Parts Managers are tasked with such a wide variety of responsibilities. While all areas of your parts department require regular attention, monitoring these 5 key aspects weekly can help you reduce idle inventory, increase profits, and remain focused on what makes the biggest impact on your bottom line. 

1. Special orders

While special orders are very much needed in any parts department, they become a problem when the special order parts fail to make it to your customer and instead end up on your shelves. These parts are considered Forced Stock and can account for 30% or more of your on-hand, making up half of your obsolescence as it ages past the 12 months no sale and 12 months no receipt mark. To reduce forced stock from special orders, review weekly with service advisors to ensure parts are only getting ordered after the repair appointment is scheduled. You can also ask for payment up-front for non-warranty repairs.

2. Forced stock

Forced stock comes from various places, here are the top five:

  1. Over-ordering by technicians to solve customer issues
  2. Returns from wholesale customers, especially body shops
  3. Customers failing to return for repairs, especially under warranty.
  4. Order error, failing to get proper vehicle information, service diagnosis, or improperly trained Parts Advisors
  5. Speculation, stocking a part based on “gut instinct”, technician suggestion, or manufacturer program forces it to stock

These parts can account for 30% or more of your on-hand, making up half of your obsolescence as it ages past the 12 months no-sale mark. By checking in with your forced stock weekly, you can begin to identify the problem areas for your operation and change the way these parts are dealt with.

3. Excess stock

Excess stock is often overlooked as it’s inventory that sells regularly and well. Things like spark plugs, oil filters, and brake pads fly off the shelves so it can be easy to over-order them and disregard the impact they’re having on your overall inventory health by taking up space on your shelves. We recommend checking in with excess stock weekly and ensuring you have no more than a 60 day supply for any given part.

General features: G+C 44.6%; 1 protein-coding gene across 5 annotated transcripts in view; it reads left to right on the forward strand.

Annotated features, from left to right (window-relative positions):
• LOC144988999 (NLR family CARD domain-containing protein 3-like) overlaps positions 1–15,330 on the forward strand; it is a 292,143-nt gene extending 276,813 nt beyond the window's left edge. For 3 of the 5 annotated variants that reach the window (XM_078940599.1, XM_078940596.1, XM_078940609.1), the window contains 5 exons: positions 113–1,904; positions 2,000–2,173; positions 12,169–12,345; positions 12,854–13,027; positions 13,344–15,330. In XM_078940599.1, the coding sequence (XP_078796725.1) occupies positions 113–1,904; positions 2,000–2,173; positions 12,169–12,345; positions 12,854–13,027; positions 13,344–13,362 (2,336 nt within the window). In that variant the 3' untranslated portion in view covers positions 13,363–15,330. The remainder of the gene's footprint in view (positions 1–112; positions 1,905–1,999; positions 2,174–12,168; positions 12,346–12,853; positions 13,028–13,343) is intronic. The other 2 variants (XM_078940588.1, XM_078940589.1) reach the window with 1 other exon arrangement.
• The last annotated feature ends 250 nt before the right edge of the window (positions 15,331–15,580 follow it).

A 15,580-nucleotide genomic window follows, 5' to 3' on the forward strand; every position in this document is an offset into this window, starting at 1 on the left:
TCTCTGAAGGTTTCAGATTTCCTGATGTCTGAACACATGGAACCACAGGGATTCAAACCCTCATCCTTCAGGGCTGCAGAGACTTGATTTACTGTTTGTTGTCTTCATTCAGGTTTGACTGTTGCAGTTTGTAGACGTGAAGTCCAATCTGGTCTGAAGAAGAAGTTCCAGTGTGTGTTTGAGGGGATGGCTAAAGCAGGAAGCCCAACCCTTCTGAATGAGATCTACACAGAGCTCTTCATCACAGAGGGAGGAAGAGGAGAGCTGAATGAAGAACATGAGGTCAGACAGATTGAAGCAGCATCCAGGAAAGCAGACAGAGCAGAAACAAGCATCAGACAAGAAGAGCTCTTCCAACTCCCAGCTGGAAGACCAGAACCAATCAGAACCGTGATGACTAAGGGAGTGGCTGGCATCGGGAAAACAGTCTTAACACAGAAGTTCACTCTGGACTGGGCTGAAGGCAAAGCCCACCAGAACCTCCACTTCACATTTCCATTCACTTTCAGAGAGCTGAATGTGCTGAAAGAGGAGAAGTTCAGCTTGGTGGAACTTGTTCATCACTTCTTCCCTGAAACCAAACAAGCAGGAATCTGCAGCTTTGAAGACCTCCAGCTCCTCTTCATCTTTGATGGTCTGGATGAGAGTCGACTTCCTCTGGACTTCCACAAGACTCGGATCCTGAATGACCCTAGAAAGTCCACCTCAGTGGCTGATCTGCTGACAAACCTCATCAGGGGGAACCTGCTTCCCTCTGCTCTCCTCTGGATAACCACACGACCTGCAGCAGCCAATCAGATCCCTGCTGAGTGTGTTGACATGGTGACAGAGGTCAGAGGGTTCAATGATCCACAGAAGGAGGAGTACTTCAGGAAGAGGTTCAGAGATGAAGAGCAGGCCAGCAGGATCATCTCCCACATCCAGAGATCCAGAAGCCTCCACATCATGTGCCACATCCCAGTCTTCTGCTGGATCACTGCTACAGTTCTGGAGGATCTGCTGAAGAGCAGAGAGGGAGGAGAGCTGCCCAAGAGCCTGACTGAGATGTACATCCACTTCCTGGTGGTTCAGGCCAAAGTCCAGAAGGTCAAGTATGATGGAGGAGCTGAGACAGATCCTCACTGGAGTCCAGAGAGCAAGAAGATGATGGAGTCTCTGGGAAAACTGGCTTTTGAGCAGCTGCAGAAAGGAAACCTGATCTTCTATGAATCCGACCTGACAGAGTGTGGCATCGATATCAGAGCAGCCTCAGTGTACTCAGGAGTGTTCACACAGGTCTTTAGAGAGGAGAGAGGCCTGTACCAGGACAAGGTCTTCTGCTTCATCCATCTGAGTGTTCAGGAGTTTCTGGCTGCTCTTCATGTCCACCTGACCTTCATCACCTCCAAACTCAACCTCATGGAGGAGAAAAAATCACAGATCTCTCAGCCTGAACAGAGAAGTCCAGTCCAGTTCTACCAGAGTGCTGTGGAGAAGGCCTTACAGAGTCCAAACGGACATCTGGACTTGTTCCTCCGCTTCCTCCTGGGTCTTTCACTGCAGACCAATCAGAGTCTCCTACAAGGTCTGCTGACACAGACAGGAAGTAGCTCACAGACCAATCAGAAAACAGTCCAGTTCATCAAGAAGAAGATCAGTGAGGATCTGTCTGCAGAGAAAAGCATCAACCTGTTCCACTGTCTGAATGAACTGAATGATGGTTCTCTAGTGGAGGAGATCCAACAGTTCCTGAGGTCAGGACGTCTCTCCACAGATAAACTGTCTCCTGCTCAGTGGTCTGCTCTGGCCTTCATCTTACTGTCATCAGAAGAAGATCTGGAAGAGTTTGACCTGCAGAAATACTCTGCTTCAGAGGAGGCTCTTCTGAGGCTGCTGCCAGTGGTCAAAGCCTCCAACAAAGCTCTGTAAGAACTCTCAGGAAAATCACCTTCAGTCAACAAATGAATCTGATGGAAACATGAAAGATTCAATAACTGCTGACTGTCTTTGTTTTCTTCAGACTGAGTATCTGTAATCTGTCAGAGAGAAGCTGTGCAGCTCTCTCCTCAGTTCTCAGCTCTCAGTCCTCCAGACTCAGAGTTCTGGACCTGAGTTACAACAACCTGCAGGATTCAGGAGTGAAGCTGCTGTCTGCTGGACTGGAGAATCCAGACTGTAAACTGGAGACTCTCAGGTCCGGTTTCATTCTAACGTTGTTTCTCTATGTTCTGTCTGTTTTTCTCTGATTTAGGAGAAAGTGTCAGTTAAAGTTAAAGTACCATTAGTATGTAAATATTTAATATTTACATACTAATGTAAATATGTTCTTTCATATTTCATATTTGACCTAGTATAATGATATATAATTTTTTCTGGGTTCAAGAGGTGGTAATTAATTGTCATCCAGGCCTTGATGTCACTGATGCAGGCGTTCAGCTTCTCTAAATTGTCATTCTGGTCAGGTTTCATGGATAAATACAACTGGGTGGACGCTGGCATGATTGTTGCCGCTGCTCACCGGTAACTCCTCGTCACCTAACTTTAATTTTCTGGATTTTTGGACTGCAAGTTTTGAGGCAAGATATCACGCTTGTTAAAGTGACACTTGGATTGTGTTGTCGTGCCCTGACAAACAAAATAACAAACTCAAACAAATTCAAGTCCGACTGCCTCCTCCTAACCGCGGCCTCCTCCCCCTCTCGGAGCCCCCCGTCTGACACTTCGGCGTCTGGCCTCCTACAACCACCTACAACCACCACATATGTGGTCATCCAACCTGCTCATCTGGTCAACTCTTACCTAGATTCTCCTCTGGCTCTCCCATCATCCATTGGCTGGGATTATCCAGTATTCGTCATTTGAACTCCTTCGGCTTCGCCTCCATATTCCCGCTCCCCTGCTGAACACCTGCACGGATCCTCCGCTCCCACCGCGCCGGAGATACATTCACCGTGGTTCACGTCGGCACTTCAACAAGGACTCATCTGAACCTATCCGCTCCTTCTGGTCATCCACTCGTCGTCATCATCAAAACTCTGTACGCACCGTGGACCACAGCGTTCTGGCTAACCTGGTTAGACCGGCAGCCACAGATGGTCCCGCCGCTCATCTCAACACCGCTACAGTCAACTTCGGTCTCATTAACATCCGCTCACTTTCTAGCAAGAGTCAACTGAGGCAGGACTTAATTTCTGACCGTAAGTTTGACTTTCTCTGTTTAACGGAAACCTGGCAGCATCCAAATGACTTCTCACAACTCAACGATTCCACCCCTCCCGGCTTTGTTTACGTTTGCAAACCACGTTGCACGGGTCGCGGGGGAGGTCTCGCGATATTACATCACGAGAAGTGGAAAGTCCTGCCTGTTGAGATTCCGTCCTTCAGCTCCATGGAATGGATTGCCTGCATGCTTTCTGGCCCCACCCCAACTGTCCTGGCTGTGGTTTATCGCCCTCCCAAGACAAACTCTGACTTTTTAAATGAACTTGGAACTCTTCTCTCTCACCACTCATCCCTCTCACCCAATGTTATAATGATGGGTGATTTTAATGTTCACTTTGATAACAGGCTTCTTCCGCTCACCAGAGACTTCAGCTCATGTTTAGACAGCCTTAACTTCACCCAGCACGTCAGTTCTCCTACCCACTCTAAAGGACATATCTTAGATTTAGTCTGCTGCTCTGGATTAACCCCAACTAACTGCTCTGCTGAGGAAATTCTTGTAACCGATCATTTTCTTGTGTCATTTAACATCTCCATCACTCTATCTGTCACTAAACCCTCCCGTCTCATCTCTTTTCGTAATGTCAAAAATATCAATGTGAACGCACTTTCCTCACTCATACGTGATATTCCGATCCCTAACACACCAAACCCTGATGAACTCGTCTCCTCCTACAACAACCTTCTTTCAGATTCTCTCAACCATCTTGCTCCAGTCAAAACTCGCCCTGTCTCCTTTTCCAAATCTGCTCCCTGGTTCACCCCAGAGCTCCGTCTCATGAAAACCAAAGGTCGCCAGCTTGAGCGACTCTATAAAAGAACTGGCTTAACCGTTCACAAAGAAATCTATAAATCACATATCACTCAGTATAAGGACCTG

4. 13 MNR and 13 MNS Obsolescence

These are all your obsolete parts that have no sales or receipts in more than 12 months. Dealing with reactive retail, as we do in automotive dealerships, obsolescence is a necessary and unavoidable part of the business. It may not be unavoidable, but how much is a truly unmanageable amount? The industry standard seems to be 10%, and we shoot for 10% or lower with our clients with the exception of GM dealerships which average around 20%. Check weekly to make sure you’re in that range. Download our free ebook to learn how to better manage your months-no-receipt and months-no-sale.

5. Self-education

While monitoring these technical aspects of your inventory is a great place to start, there is truly no match for the impact of growing your knowledge and resources as a Parts Manager. Invest weekly in yourself through manufacturer training courses, Parts Manager groups, blogs, ebooks, and web searches. Ensure your dealership is investing in education and tools for your entire parts department. After all, the parts department makes up nearly 50% of overall dealership profits. 

Want to learn more about how PartsEdge helps Parts Managers and their teams manage their inventories? Send us a message.